Plantar Fasciitis

Do you suffer from intense heel or arch pain? It could be Plantar Fasciitis. Plantar fasciitis is a very painful injury, and the most common cause of heel pain. The plantar fascia is a thick band of tissue that runs along the bottom surface of the foot connecting the heel bone to the ball of the foot. Excessive stretching of the tissue while running or walking can cause tiny tears that lead to irritation, inflammation and pain on the bottom of the heel, the arch of the foot or both locations.

If left unaddressed, plantar fasciitis can cause other conditions like heel spurs. Our heel bone is the largest bone in the foot and absorbs the most amount of shock and pressure. Plantar fasciitis is most painful with your first steps in the morning or after a long rest because the plantar fascia contract and become less flexible while you are off your feet. Just like muscle tissue, the plantar fascia contracts and becomes less flexible when it is cold and inactive. The pain may decrease as the day progresses and the plantar fascia is stretched and warmed up with use. However, the pain may return after long periods of standing, walking or running. This is especially common if you are wearing shoes with inadequate arch support.

Symptoms, Causes and Common Treatments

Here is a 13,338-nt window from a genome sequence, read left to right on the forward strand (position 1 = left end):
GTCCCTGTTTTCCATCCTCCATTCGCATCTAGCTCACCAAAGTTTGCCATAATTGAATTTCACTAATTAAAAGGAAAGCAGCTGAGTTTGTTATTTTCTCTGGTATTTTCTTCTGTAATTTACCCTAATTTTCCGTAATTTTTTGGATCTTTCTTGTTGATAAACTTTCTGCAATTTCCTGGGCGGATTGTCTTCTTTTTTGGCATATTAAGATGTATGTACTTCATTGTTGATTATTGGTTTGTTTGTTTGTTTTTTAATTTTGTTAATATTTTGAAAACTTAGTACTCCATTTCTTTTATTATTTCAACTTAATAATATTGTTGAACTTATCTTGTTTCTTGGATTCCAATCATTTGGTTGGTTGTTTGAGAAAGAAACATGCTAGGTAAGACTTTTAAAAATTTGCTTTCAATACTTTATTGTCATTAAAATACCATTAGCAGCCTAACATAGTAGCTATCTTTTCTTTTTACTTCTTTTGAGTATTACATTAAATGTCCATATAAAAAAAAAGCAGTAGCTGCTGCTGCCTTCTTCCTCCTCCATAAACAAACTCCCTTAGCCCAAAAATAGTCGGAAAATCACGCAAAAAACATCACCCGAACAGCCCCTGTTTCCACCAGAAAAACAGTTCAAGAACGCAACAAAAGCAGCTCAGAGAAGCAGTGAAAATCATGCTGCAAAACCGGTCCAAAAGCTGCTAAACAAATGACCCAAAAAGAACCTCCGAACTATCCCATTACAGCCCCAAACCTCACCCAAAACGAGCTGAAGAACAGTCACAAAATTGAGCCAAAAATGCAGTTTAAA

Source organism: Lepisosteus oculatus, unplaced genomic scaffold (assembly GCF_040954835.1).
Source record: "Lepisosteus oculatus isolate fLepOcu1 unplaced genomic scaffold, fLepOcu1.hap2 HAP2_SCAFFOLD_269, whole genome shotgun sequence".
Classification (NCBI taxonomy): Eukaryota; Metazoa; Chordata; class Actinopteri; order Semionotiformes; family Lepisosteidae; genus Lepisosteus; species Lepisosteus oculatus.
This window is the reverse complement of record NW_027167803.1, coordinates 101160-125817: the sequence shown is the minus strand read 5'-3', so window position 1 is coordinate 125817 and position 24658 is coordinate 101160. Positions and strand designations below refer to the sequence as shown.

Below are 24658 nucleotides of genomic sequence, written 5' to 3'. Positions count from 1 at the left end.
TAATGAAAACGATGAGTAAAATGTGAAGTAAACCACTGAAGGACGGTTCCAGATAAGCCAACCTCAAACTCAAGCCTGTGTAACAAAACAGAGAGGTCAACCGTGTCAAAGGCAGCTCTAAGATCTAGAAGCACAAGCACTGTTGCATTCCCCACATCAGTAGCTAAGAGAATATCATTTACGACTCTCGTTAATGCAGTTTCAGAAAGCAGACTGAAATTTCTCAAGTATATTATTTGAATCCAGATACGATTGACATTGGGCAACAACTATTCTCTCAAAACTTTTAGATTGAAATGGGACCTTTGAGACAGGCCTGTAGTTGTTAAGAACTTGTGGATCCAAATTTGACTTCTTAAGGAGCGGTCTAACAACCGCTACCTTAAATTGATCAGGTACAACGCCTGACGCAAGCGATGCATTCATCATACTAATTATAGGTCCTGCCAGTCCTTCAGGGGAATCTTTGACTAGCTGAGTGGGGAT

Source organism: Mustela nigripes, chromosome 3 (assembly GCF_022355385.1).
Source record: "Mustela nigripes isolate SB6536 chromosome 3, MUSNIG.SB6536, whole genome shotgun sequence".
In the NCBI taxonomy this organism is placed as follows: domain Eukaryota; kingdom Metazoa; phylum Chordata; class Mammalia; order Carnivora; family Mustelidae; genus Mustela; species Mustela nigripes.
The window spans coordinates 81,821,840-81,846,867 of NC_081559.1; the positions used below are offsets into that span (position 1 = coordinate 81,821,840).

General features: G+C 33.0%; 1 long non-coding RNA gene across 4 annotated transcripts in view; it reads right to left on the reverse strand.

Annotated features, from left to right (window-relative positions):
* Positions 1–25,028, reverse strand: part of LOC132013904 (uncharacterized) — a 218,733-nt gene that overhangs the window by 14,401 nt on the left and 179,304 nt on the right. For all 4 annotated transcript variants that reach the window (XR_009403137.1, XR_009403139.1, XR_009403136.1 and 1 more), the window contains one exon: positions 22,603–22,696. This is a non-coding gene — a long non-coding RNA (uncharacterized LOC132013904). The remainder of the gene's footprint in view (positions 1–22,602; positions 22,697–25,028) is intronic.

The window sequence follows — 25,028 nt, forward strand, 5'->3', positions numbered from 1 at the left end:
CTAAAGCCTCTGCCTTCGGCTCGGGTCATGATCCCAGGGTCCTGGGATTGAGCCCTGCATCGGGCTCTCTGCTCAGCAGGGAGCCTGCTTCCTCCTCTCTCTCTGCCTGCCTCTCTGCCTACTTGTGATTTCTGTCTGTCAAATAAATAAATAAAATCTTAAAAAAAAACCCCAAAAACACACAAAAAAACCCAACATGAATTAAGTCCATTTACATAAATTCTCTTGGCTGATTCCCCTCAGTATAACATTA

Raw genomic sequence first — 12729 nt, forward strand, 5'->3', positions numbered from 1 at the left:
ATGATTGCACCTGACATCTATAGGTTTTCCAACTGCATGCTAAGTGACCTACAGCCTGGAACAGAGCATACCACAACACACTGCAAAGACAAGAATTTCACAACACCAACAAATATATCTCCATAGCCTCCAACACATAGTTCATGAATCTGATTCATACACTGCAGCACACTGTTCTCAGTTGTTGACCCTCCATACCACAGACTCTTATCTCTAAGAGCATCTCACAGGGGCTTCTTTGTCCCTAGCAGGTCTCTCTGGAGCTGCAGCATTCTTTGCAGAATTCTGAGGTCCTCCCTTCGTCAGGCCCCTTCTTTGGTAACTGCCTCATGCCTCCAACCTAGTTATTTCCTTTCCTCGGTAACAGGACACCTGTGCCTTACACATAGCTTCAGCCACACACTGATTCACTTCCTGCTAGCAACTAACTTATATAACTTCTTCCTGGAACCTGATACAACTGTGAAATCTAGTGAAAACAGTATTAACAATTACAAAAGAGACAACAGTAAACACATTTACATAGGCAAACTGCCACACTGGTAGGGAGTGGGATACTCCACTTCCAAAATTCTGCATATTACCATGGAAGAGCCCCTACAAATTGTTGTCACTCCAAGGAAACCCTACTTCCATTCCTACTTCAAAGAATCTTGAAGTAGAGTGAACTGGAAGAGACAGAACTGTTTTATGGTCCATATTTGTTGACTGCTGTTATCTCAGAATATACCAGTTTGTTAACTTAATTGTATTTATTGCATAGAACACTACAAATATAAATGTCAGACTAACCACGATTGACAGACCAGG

Plantar Fasciitis


  • Intense pain in the heel and/or arch (of one foot or both)
  • Pain with first steps in the morning or after long periods of rest
  • With Plantar fasciitis, the bottom of your foot usually hurts either on the heel just slightly inward from the center (which is the most common area of pain), or in the arch of your foot (less common), or in both places. The pain is often acute either first thing in the morning or after standing up after being off your feet for a while. Just like muscles, when the plantar fasciia is cold and inactive, it contracts and becomes less flexible. This is what makes that first step out of bed or after resting so painful. After you walk for a while, the tissue warms up making it more pliable and the pain often subsides.


  • Excessive rolling inward of the foot or over-pronation
  • Tight calf muscles or Achilles tendons
  • Flat feet or high arches
  • Improperly fitted shoes
  • Inadequate arch support
  • Standing, walking or running for long periods
  • Excess body weight

Common Treatments

  • Stretch your feet and legs regularly, especially before standing after long periods of rest
  • Elevate the injured foot
  • Ice and massage your foot
  • Wear a night splint to keep plantar fascia stretched
  • Choose low-impact alternatives to jogging or aerobics
  • Lose excess body weight
  • Add gel heel cups
  • Add arch supports to your shoes
  • Replace shoes that don’t fit or provide adequate arch support

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Foot Solutions Products

  • Supportive athletic, casual or dress shoes
  • Specialty rocker soled shoes
  • Custom-fitted, custom-crafted arch supports (orthotics)
  • Over-the-counter arch supports (orthotics)
  • Night splints, massage tube, warming gels
  • Foot massage balls
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